Though, of course, I will add that my pool does all those things right Cheesy
Stratum, with 30s work updates, no address blacklisting in an attempt to degrade the fungibility of bitcoin, no hidden transaction filtering, no hidden connections with companies to mine their transactions, we simply use the standard bitcoind rules with a larger block size limit and always send work with only and all transactions in it that the bitcoind template provides.
https://www.kano.is/

Pool: https://kano.is BTC: 1KanoiBupPiZfkwqB7rfLXAzPnoTshAVmb
CKPool and CGMiner developer, IRC FreeNode #ckpool and #cgminer kanoi
Help keep Bitcoin secure by mining on pools with Stratum, the best protocol to mine Bitcoins with ASIC hardware
miguelmorales85
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March 11, 2015, 02:52:47 AM
 #118

hy guy´s i just bought a spondoolius 1,5 TH´s miner.... i read several tuts and topic´s and i really don´t know which pool is the best for me.

I have a flat with great power connection means i have constant power connection.
About internet i have only a 3g router which means sometimes it´s not the best.

 now i have the best question ever: Which pool is the best for me? or better said which type is the best

looking forward to your answers.
3G means whatever you do, don't mine a pool with the GBT protocol and don't use a Stratum pool that sends you the transactions (not sure if any Stratum pools are silly enough to do this - but some may)

The GBT transactions dramatically increase the amount of data sent from the pool to you, whereas a good Stratum pool only sends you a small work item every 30s (some of the not-so-good stratum pools wait longer than 30s, but that is not as good for bitcoin either)

Some pools also send empty blocks to their miners - avoid them - it's due to bad quality pool software and poor programming language choices.

Though, of course, I will add that my pool does all those things right Cheesy
Stratum, with 30s work updates, no address blacklisting in an attempt to degrade the fungibility of bitcoin, no hidden transaction filtering, no hidden connections with companies to mine their transactions, we simply use the standard bitcoind rules with a larger block size limit and always send work with only and all transactions in it that the bitcoind template provides.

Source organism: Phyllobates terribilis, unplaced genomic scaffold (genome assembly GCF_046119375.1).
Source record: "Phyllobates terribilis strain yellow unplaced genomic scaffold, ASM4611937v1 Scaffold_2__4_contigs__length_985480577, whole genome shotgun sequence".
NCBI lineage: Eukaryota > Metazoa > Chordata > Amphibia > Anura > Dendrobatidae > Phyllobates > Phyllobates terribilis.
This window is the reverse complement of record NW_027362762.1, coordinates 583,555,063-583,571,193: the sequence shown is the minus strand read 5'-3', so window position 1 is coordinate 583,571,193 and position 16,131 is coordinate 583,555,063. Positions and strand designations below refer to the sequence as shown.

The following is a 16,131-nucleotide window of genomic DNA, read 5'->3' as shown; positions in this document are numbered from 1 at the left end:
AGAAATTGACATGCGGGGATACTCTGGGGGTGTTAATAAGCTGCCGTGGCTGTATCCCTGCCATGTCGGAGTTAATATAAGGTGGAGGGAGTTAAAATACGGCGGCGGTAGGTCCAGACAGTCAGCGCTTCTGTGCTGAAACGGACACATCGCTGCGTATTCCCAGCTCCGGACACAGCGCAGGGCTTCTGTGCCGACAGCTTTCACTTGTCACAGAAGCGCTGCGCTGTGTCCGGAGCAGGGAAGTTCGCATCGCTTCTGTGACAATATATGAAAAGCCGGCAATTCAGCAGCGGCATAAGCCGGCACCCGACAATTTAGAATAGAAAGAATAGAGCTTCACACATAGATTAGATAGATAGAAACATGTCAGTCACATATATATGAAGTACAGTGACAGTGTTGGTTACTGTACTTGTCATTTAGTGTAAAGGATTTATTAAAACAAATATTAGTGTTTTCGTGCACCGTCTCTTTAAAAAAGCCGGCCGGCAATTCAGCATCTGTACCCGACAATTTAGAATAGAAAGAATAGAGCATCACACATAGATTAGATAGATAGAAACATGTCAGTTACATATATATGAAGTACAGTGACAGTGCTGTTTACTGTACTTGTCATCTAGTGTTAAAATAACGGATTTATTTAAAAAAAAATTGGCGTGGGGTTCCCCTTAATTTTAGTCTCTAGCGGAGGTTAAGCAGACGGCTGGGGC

https://www.kano.is/

could you tell me why your pool is more profitable than www.antminer.com? (PPLNS)
kano
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March 11, 2015, 04:02:14 AM
 #119


could you tell me why your pool is more profitable than www.antminer.com? (PPLNS)
Unless there are problems or design flaws with antminer.com? then the pool profitability will average over time directly to the pool fee.
In my case the pool fee is 0.9% so the payout is 99.1% PPS + 99.1% txn which averages out to be about 99.5% PPS
I've no idea what antminer.com fees are.

Pool: https://kano.is BTC: 1KanoiBupPiZfkwqB7rfLXAzPnoTshAVmb
CKPool and CGMiner developer, IRC FreeNode #ckpool and #cgminer kanoi
Help keep Bitcoin secure by mining on pools with Stratum, the best protocol to mine Bitcoins with ASIC hardware
aurel57
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March 11, 2015, 10:49:27 AM
 #120


could you tell me why your pool is more profitable than www.antminer.com? (PPLNS)
Unless there are problems or design flaws with antminer.com? then the pool profitability will average over time directly to the pool fee.
In my case the pool fee is 0.9% so the payout is 99.1% PPS + 99.1% txn which averages out to be about 99.5% PPS
I've no idea what antminer.com fees are.

I have never mined on antminer.com and don't plan on it but if you can believe what they post on their thread this is what I found:

Features
0% fees and PPLNS earnings. (The tx fee is not paid out to miners for maintaining cost and the bonus for our engineers.)